Part 1: Important Fine Art
26 November 2014


(1927 - 1982)

oil on canvas

101.5 x 112.0 cm

signed lower left: Fred Williams

$350,000 - 450,000

Estate of the artist, Melbourne
Lyn Williams Collection, Melbourne
Rex Irwin Art Dealer, Sydney (label attached verso)
Private collection, Sydney
Deutscher and Hackett, Melbourne, 19 April 2011, lot 11
Private collection, Brisbane


Fred Williams: A Retrospective, National Gallery of Australia, Canberra, 7 November 1987 – 31 January 1988, then touring to National Gallery of Victoria, Melbourne; Tasmanian Museum and Art Gallery, Hobart; Art Gallery of Western Australia, Perth; Art Gallery of South Australia, Adelaide; Queensland Art Gallery, Brisbane; Museum and Art Gallery of the Northern Territory, Darwin; Art Gallery of New South Wales, Sydney


Fred Williams: A Retrospective, catalogue to accompany the touring exhibition, Australian National Gallery, Canberra, 1987, cat. 94, p. 17 (illus.)
Mollison, J., A Singular Vision: The Art of Fred Williams, Australian National Gallery, Canberra, 1989, pp. 136–137 (illus. p. 136)

Catalogue text

Featured in the important Fred Williams retrospective exhibition curated by James Mollison for the National Gallery of Australia in 1987, One Tree Hill 1968 is a singular, major work in an oeuvre distinguished by individuality. It is the first Fred Williams painted in oils, out of doors, in his mature style. Moreover, the usual browns and ochres give way to greens celebrating the fecundity and regenerative powers of nature. On a winter's day in June 1968 Williams set out with his fellow artist Hal Hattam to paint in the Ferntree Gully National Park in the Dandenong Ranges. Later that day he wrote in his dairy, 'Down the track at the pond at F.T.G.N.P. find a very lovely spot "I had previously made several gouaches here and we work all day" in spite of drizzle. These are the first outdoor oils I have painted in many years! ... This has probably meant my closest look at a piece of country since the early days at Lilydale.'1 During the previous summer the fires that ravaged the Dandenongs nearly destroyed Williams's home at Upwey. The traumatic yet inspiring experience led him to paint the very moving bushfire series including such works as Burnt Landscape 1968 in the Gordon Darling collection. Back in his studio following the Ferntree Gully excursion, Williams painted the related oil One Tree Hill 1968-69, the dark presence of ashes placing this and our painting among the series which embraced the destructive and regenerative powers of nature. In One Tree Hill 1968, a painterly celebration of the latter, the emphasis is on abundance of growth. This he achieves through a range of rich colours and textures within the landscape, enveloped in a delicate mist of greens. By working directly from the motif, Williams was able to capture the transient winter drizzle with impressionistic verve, subtly expressing the rain falling from the sky across the land through the vertical movements of his brush.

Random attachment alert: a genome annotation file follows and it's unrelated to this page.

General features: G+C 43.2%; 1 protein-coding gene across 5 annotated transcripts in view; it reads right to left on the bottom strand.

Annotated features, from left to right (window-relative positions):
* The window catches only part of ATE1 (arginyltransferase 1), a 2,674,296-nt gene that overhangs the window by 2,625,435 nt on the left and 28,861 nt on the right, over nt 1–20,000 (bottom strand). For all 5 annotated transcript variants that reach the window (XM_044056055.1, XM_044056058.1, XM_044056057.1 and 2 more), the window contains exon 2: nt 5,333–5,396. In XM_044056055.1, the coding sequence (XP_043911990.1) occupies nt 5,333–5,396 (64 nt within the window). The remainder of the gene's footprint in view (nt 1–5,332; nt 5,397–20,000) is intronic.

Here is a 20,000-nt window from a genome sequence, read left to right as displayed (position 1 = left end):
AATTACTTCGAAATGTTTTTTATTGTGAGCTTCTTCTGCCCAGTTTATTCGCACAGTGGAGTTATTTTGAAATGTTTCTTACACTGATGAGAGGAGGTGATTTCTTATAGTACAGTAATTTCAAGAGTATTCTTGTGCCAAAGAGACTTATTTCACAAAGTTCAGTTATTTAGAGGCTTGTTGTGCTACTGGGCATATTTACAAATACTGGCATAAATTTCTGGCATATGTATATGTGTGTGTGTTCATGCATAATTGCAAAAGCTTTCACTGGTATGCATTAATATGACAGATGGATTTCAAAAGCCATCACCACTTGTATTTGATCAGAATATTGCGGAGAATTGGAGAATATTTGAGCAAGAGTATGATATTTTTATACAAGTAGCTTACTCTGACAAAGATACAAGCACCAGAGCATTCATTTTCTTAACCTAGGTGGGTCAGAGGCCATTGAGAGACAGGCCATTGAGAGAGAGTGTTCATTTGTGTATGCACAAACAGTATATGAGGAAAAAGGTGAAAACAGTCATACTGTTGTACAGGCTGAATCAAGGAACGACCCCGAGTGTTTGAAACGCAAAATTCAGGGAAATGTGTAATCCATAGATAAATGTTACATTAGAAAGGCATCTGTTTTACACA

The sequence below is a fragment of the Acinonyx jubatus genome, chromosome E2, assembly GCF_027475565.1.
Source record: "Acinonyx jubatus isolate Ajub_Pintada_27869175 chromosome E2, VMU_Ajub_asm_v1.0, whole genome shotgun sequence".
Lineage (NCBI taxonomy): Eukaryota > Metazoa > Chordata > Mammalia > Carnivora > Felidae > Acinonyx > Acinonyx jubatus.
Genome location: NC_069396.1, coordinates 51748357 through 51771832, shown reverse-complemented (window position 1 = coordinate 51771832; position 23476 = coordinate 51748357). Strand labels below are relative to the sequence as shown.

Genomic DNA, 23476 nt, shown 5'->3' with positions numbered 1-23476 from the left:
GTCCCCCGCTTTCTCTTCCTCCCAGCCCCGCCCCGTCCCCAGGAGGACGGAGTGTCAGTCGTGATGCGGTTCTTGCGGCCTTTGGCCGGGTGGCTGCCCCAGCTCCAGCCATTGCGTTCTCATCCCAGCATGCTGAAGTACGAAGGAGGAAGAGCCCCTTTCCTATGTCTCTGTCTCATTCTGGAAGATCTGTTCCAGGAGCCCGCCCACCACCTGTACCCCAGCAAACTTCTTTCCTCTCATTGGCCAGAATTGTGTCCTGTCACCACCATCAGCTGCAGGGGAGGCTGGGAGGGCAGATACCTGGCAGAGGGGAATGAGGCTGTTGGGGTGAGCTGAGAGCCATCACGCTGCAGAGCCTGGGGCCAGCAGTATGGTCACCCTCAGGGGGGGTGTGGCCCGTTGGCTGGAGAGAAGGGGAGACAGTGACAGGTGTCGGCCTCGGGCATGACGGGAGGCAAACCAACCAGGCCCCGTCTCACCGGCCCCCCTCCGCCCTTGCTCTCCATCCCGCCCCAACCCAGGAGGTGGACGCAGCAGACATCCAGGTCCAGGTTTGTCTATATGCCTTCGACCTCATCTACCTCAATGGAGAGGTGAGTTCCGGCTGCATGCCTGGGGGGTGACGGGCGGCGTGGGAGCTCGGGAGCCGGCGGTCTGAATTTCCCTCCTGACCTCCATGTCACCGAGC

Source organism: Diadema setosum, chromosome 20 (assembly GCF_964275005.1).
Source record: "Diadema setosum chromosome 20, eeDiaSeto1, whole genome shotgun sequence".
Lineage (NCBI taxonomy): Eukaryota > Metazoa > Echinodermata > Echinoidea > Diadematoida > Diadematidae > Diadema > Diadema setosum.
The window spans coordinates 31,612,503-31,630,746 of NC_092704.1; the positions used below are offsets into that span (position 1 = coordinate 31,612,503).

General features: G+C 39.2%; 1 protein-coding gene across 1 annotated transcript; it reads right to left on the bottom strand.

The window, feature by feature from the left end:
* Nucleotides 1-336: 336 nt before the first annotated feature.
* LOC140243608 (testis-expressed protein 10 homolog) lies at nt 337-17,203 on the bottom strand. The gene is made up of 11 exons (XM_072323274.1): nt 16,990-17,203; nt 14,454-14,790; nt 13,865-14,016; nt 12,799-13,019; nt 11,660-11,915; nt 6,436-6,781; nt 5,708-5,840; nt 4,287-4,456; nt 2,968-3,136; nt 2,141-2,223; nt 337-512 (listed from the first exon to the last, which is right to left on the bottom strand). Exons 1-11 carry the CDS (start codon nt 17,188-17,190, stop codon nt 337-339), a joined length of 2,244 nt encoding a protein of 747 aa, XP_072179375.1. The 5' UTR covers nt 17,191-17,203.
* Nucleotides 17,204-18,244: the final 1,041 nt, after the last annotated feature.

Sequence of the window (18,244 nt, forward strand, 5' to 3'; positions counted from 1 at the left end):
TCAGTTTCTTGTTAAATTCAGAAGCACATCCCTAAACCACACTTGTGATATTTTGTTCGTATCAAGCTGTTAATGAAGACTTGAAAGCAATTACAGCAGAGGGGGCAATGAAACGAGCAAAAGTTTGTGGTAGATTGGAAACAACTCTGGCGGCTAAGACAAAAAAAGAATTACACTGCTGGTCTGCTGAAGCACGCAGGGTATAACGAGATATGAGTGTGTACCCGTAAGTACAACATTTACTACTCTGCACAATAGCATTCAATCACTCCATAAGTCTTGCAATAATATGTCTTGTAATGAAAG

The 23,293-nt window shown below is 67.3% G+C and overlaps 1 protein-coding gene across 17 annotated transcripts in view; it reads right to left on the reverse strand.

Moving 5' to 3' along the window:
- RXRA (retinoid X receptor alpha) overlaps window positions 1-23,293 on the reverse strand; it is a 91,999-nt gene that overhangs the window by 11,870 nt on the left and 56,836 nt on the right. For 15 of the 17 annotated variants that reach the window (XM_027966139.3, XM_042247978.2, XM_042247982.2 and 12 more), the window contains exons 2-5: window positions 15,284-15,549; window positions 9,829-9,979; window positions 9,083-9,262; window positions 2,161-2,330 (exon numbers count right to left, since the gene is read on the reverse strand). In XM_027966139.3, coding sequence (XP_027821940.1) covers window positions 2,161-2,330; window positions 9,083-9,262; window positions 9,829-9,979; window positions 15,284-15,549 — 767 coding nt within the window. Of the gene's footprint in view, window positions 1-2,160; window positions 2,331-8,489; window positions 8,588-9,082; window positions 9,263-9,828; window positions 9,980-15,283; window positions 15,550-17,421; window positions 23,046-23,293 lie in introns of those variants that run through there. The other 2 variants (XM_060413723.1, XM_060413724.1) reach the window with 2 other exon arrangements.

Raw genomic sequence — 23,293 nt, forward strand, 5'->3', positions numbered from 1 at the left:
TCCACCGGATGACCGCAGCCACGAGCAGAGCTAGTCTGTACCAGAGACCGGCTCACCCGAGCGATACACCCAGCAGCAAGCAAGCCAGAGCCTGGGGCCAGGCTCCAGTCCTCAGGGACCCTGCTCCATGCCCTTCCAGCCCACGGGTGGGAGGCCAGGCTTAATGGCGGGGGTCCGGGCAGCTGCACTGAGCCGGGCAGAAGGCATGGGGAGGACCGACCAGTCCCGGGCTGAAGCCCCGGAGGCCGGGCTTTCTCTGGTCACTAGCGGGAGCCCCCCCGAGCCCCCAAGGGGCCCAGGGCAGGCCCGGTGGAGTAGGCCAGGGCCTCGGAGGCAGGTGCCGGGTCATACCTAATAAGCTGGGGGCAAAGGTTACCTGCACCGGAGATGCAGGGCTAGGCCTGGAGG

A further feature which makes this painting unique in Williams's oeuvre is the prominent crossed tracks, the St Andrews Cross device which he used so frequently in later work as the structural girder upon which to hang his paint - much the same way the Cubists used the grid in their compositions.2 In One Tree Hill the cross is a prominent, realistic element within the landscape as well as being a masterly compositional device. While scholars have noted the greater realism of Williams's paintings of this time, they likewise acknowledged the growing maturity of Williams's visual language and masterly handling of paint. This can be seen in our painting in the use of the cross as both a prominent feature of the landscape and as a central part of the composition - a skilful blending of realism and reductive abstraction. The detail of the bush is rendered with textural daubs of colour-laden paint, conversely detailed and minimal. The forest landscape, crossed roads, horizon of trees and open sky are presented as an absorbing illusion of reality. But the wonder and beauty of the work lies above all in its formal and imaginative creativity, a work of art that happens to be of a landscape.

1. Williams's diary entry for 29 June 1968, as quoted in Mollison, op.cit., p. 137. Since 1987 the Park has been part of the Dandenong Ranges National Park.
2. See 'Fred Williams [painting] at Yan Yean, 1972', in McCaughey, P., Fred Williams, Bay Books, Sydney, 1980, fig.158